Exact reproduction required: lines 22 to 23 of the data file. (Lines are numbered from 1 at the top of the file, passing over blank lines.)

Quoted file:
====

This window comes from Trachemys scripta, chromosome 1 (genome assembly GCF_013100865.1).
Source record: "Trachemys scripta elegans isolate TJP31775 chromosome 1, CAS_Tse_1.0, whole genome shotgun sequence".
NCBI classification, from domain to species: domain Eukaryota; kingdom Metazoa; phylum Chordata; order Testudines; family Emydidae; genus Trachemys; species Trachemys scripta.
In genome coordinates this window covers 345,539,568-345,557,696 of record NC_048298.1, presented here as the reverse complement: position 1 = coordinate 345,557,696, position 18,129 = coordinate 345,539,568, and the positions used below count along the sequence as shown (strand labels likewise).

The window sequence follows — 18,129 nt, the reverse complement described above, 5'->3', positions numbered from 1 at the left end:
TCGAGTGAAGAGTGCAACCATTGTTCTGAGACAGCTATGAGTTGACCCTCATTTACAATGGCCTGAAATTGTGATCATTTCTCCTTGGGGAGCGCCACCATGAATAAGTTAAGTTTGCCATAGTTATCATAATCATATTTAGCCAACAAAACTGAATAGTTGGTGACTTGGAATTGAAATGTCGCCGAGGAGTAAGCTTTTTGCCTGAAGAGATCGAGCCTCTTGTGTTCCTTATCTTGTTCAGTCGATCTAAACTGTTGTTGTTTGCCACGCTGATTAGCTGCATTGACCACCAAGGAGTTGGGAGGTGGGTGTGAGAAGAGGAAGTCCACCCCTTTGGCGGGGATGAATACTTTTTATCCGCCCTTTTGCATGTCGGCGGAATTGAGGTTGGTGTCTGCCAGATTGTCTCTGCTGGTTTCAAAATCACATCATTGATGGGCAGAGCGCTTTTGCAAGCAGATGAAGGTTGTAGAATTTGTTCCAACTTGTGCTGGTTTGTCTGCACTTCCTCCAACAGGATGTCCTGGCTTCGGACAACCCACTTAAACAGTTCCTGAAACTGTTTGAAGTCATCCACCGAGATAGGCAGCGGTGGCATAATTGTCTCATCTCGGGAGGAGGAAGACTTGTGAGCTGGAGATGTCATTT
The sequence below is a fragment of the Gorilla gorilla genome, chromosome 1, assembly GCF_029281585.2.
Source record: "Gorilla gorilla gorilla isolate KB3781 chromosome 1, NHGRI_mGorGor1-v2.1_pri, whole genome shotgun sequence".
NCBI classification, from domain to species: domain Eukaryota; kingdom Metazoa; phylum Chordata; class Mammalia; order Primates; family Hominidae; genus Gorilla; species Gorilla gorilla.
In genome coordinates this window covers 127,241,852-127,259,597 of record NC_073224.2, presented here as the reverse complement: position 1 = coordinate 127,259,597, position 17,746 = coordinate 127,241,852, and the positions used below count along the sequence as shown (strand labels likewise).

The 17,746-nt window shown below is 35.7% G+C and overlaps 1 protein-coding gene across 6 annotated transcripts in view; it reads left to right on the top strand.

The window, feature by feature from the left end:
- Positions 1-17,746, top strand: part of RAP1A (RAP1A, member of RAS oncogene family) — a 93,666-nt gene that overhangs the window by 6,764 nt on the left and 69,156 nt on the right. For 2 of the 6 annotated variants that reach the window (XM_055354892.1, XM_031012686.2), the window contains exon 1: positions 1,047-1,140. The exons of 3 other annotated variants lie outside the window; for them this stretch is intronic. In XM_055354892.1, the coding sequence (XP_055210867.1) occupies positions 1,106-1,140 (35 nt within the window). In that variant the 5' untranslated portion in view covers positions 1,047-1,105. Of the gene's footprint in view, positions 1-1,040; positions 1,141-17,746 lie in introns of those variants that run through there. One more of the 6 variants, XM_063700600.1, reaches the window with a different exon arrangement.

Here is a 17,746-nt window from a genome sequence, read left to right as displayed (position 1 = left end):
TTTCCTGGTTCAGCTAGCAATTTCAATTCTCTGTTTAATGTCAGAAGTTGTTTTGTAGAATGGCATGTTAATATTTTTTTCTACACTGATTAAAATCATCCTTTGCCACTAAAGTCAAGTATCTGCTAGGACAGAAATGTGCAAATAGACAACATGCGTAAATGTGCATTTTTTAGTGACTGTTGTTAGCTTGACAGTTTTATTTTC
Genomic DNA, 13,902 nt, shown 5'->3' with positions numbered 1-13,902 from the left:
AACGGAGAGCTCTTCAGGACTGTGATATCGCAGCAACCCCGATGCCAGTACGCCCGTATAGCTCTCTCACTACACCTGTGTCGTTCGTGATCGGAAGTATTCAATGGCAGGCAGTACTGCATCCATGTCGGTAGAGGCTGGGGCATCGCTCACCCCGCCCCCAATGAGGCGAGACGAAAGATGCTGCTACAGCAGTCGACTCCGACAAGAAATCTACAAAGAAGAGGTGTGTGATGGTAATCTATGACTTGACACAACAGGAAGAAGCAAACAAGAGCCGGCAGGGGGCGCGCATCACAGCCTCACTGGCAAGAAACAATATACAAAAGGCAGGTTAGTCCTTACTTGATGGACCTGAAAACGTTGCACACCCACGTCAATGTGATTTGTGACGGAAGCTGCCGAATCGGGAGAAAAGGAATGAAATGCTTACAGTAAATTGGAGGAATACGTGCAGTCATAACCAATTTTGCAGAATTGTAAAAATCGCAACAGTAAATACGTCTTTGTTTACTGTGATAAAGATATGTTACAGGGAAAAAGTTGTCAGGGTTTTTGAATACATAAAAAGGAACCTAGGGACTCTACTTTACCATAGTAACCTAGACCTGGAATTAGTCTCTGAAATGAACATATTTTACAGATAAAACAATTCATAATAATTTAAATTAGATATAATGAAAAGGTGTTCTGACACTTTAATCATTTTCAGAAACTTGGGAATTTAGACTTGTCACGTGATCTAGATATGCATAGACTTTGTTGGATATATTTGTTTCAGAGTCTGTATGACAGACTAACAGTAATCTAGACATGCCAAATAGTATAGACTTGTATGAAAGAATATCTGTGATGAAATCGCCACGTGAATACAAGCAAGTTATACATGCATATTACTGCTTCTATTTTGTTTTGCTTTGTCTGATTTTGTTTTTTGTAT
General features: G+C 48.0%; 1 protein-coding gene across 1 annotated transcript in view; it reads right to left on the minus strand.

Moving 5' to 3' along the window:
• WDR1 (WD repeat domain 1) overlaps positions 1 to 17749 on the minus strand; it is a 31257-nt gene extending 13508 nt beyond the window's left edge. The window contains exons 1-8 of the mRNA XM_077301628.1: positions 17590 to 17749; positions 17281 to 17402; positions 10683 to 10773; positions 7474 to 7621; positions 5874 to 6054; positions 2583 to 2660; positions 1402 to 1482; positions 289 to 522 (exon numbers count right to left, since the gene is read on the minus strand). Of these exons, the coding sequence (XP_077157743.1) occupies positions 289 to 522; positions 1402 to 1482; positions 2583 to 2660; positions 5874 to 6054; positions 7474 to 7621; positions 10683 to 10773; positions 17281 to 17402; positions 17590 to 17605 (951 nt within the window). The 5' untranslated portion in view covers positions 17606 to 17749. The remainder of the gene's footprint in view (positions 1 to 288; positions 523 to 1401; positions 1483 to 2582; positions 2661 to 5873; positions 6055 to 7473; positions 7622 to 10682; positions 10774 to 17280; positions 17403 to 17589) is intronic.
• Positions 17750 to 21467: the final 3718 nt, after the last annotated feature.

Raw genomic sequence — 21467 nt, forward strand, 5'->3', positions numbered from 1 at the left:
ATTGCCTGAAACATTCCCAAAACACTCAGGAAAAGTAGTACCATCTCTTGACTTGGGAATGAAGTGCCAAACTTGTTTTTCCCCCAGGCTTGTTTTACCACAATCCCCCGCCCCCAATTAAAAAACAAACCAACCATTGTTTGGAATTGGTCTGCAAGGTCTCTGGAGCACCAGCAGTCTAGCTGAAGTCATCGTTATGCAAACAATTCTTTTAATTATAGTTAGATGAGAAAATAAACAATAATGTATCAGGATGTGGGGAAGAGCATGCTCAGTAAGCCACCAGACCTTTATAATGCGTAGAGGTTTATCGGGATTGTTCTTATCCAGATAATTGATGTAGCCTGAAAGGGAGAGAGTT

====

Raw genomic sequence — 21467 nt, forward strand, 5'->3', positions numbered from 1 at the left:
ATTGCCTGAAACATTCCCAAAACACTCAGGAAAAGTAGTACCATCTCTTGACTTGGGAATGAAGTGCCAAACTTGTTTTTCCCCCAGGCTTGTTTTACCACAATCCCCCGCCCCCAATTAAAAAACAAACCAACCATTGTTTGGAATTGGTCTGCAAGGTCTCTGGAGCACCAGCAGTCTAGCTGAAGTCATCGTTATGCAAACAATTCTTTTAATTATAGTTAGATGAGAAAATAAACAATAATGTATCAGGATGTGGGGAAGAGCATGCTCAGTAAGCCACCAGACCTTTATAATGCGTAGAGGTTTATCGGGATTGTTCTTATCCAGATAATTGATGTAGCCTGAAAGGGAGAGAGTT